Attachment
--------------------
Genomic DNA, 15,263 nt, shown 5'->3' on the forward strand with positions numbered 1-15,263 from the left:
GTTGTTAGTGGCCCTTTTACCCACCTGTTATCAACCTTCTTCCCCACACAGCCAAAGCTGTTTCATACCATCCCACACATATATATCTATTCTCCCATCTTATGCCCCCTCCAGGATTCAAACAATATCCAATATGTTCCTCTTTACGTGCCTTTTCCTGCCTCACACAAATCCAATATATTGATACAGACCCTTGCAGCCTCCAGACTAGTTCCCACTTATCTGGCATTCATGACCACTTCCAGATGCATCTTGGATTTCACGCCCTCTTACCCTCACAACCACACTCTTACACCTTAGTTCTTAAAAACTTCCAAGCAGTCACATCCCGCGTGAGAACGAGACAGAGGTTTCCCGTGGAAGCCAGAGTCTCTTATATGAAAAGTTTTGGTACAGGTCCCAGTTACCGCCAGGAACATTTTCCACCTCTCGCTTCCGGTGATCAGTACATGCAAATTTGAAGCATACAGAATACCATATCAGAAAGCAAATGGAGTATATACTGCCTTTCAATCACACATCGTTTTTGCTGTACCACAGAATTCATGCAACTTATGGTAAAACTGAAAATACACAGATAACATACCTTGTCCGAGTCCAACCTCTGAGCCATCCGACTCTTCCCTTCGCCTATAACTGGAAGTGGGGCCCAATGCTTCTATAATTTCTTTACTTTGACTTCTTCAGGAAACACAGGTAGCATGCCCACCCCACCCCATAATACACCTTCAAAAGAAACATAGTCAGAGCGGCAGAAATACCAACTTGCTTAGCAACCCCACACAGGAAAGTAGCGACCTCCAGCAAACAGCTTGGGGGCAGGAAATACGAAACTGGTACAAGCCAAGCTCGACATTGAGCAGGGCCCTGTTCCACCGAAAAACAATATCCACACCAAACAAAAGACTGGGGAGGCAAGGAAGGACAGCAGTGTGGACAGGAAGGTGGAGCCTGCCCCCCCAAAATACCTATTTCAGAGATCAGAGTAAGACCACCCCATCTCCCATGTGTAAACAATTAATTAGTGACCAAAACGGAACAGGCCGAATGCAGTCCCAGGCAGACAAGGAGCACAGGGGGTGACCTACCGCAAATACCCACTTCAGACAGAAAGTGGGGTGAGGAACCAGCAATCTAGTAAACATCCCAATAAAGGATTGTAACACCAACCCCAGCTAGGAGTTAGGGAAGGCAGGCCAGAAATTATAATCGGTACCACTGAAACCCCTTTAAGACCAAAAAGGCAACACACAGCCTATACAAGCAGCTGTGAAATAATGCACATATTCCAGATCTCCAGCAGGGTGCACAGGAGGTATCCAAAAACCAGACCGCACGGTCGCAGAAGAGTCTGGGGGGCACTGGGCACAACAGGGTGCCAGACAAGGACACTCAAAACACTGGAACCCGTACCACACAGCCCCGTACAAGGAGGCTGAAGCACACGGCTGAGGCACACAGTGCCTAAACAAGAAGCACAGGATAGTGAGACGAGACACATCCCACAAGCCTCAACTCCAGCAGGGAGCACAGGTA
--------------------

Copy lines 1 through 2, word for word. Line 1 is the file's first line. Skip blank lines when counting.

Genomic DNA, 15,263 nt, shown 5'->3' on the forward strand with positions numbered 1-15,263 from the left:
GTTGTTAGTGGCCCTTTTACCCACCTGTTATCAACCTTCTTCCCCACACAGCCAAAGCTGTTTCATACCATCCCACACATATATATCTATTCTCCCATCTTATGCCCCCTCCAGGATTCAAACAATATCCAATATGTTCCTCTTTACGTGCCTTTTCCTGCCTCACACAAATCCAATATATTGATACAGACCCTTGCAGCCTCCAGACTAGTTCCCACTTATCTGGCATTCATGACCACTTCCAGATGCATCTTGGATTTCACGCCCTCTTACCCTCACAACCACACTCTTACACCTTAGTTCTTAAAAACTTCCAAGCAGTCACATCCCGCGTGAGAACGAGACAGAGGTTTCCCGTGGAAGCCAGAGTCTCTTATATGAAAAGTTTTGGTACAGGTCCCAGTTACCGCCAGGAACATTTTCCACCTCTCGCTTCCGGTGATCAGTACATGCAAATTTGAAGCATACAGAATACCATATCAGAAAGCAAATGGAGTATATACTGCCTTTCAATCACACATCGTTTTTGCTGTACCACAGAATTCATGCAACTTATGGTAAAACTGAAAATACACAGATAACATACCTTGTCCGAGTCCAACCTCTGAGCCATCCGACTCTTCCCTTCGCCTATAACTGGAAGTGGGGCCCAATGCTTCTATAATTTCTTTACTTTGACTTCTTCAGGAAACACAGGTAGCATGCCCACCCCACCCCATAATACACCTTCAAAAGAAACATAGTCAGAGCGGCAGAAATACCAACTTGCTTAGCAACCCCACACAGGAAAGTAGCGACCTCCAGCAAACAGCTTGGGGGCAGGAAATACGAAACTGGTACAAGCCAAGCTCGACATTGAGCAGGGCCCTGTTCCACCGAAAAACAATATCCACACCAAACAAAAGACTGGGGAGGCAAGGAAGGACAGCAGTGTGGACAGGAAGGTGGAGCCTGCCCCCCCAAAATACCTATTTCAGAGATCAGAGTAAGACCACCCCATCTCCCATGTGTAAACAATTAATTAGTGACCAAAACGGAACAGGCCGAATGCAGTCCCAGGCAGACAAGGAGCACAGGGGGTGACCTACCGCAAATACCCACTTCAGACAGAAAGTGGGGTGAGGAACCAGCAATCTAGTAAACATCCCAATAAAGGATTGTAACACCAACCCCAGCTAGGAGTTAGGGAAGGCAGGCCAGAAATTATAATCGGTACCACTGAAACCCCTTTAAGACCAAAAAGGCAACACACAGCCTATACAAGCAGCTGTGAAATAATGCACATATTCCAGATCTCCAGCAGGGTGCACAGGAGGTATCCAAAAACCAGACCGCACGGTCGCAGAAGAGTCTGGGGGGCACTGGGCACAACAGGGTGCCAGACAAGGACACTCAAAACACTGGAACCCGTACCACACAGCCCCGTACAAGGAGGCTGAAGCACACGGCTGAGGCACACAGTGCCTAAACAAGAAGCACAGGATAGTGAGACGAGACACATCCCACAAGCCTCAACTCCAGCAGGGAGCACAGGTA